For those who are too injured to speak after an accident or if a discrete message needs to be sent to police, texting 911 could be a life-saver. The Federal Communications Commission met Wednesday to discuss moving forward with plans to allow 911 texts, photos, video and other IP communication for emergency situations.
The Hill quotes Chairman Julius Genachowski saying that it's hard to imagine that we can't text 911.
"The unfortunate truth is that the capability of our emergency response communications has not kept pace with commercial innovation — has not kept pace with what ordinary people now do every day with communications devices. The shift to [Next Generation 911 (NG911)] can’t be about if, but about when and how.”
NG911 was proposed in 2010 and a rulemaking is expected to be made next month. The press release from the FCC says that the ability to send IP-based communications to 911 will increase accessibility to the service, provide responders with more information about the emergency and increase reliablity compared to the current circuit-switch system.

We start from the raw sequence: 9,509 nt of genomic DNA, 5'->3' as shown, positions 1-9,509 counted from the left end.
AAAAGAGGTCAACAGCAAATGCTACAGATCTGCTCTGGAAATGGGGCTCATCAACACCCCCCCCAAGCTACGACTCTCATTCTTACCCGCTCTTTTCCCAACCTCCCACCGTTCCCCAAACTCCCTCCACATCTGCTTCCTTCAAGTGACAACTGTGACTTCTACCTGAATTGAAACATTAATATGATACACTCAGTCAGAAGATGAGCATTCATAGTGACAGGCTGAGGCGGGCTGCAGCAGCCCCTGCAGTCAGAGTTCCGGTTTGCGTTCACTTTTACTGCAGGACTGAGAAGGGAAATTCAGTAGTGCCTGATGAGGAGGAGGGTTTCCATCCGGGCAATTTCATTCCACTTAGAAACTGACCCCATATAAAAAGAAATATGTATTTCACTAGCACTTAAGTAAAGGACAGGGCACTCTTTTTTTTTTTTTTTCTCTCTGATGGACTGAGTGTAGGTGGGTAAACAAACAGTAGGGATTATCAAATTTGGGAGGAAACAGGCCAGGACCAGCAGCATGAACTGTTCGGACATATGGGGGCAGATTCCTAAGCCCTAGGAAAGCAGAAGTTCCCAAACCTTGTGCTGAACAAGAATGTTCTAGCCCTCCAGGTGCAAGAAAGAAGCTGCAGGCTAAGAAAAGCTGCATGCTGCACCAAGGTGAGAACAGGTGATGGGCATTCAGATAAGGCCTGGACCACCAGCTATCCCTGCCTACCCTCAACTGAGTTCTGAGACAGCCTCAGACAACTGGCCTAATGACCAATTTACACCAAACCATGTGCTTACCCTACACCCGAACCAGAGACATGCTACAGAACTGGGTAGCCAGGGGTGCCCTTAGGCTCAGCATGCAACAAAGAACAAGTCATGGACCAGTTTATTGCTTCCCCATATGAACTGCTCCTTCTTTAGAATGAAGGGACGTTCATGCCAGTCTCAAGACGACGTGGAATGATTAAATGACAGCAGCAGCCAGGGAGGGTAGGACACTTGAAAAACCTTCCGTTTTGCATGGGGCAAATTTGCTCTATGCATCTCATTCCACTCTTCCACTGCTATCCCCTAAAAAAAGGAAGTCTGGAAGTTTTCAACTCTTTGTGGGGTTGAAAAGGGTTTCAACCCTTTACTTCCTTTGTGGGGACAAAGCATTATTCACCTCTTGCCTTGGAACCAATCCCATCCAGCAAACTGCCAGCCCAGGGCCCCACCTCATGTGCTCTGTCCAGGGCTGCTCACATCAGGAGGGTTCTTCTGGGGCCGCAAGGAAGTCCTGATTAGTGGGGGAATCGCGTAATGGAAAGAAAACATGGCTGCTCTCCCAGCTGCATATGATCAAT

The press release states the traditional system would stay in place, even after NG911 was implemented, for as long as necessary. For now, the FCC has a five-step plan to move toward allowing this new form of communication: develop location accuracy; enable customers to send text, photos and video to answering points; complete/implement technical standards; develop governance framework; and develop funding model.
The Hill references the 2007 Virginia Tech shooting as the stimulus behind the FCC's push for allowing IP-based communication with 911 responders.